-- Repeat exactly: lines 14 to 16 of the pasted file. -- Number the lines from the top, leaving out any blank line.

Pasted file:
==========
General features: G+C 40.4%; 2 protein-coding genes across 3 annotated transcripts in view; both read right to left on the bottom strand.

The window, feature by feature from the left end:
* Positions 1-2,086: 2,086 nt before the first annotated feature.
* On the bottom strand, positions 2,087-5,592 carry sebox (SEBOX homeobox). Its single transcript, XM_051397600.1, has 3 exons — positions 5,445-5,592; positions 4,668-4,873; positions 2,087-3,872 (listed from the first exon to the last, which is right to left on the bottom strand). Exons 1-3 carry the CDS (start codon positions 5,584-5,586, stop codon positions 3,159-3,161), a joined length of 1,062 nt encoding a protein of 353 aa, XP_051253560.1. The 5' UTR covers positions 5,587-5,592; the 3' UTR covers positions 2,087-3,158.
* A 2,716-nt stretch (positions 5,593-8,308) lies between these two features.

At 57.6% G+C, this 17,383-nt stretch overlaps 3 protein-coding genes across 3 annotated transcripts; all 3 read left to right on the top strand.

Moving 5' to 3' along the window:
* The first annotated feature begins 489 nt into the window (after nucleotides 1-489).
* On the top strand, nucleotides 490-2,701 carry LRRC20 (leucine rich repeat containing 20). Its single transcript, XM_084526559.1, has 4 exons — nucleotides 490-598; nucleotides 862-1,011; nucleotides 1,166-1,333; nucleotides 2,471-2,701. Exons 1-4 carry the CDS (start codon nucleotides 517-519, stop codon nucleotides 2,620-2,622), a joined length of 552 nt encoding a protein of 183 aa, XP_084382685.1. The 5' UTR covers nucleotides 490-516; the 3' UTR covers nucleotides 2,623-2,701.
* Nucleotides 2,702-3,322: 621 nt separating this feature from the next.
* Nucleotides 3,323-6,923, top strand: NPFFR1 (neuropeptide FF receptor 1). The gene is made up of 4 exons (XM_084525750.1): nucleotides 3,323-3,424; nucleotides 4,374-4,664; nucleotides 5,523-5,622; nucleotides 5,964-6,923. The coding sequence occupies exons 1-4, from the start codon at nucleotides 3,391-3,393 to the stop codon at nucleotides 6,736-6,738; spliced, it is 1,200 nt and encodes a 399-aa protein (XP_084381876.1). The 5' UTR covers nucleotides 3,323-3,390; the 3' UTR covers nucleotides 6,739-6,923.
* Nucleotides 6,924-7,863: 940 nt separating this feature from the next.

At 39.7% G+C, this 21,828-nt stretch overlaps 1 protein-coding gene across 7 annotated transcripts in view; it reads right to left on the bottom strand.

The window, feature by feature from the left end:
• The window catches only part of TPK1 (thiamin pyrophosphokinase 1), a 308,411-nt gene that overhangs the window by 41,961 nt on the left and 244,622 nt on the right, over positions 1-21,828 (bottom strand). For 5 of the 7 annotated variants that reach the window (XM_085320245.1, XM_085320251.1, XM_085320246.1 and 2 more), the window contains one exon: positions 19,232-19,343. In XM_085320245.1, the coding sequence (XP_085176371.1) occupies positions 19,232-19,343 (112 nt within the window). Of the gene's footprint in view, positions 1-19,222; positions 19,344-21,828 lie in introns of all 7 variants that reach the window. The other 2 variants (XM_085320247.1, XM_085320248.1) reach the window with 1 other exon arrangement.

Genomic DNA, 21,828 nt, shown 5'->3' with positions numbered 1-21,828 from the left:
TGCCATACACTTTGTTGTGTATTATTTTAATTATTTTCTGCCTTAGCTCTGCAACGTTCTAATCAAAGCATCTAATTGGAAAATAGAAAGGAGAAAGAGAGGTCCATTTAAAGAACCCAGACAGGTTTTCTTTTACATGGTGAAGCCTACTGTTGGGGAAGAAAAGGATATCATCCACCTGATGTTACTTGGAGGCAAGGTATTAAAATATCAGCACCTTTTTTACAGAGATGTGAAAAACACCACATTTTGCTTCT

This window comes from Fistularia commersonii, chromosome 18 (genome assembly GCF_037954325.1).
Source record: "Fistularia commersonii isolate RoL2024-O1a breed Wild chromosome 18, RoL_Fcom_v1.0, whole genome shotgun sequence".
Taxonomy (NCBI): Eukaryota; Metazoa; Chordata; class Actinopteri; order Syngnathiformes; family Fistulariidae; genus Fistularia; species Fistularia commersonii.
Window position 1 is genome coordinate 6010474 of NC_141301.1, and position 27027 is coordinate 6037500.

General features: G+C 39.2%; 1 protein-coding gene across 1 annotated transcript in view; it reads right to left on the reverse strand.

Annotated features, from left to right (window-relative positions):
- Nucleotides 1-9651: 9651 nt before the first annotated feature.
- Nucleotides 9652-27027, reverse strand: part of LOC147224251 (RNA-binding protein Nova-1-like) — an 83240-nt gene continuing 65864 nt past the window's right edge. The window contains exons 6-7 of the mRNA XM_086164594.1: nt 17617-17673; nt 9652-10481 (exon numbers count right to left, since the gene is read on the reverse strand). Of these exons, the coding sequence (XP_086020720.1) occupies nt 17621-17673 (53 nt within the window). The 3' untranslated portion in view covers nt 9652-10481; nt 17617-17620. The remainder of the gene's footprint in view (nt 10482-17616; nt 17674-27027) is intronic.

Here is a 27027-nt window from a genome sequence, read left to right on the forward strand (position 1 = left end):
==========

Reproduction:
The window, feature by feature from the left end:
• The window catches only part of TPK1 (thiamin pyrophosphokinase 1), a 308,411-nt gene that overhangs the window by 41,961 nt on the left and 244,622 nt on the right, over positions 1-21,828 (bottom strand). For 5 of the 7 annotated variants that reach the window (XM_085320245.1, XM_085320251.1, XM_085320246.1 and 2 more), the window contains one exon: positions 19,232-19,343. In XM_085320245.1, the coding sequence (XP_085176371.1) occupies positions 19,232-19,343 (112 nt within the window). Of the gene's footprint in view, positions 1-19,222; positions 19,344-21,828 lie in introns of all 7 variants that reach the window. The other 2 variants (XM_085320247.1, XM_085320248.1) reach the window with 1 other exon arrangement.

Genomic DNA, 21,828 nt, shown 5'->3' with positions numbered 1-21,828 from the left: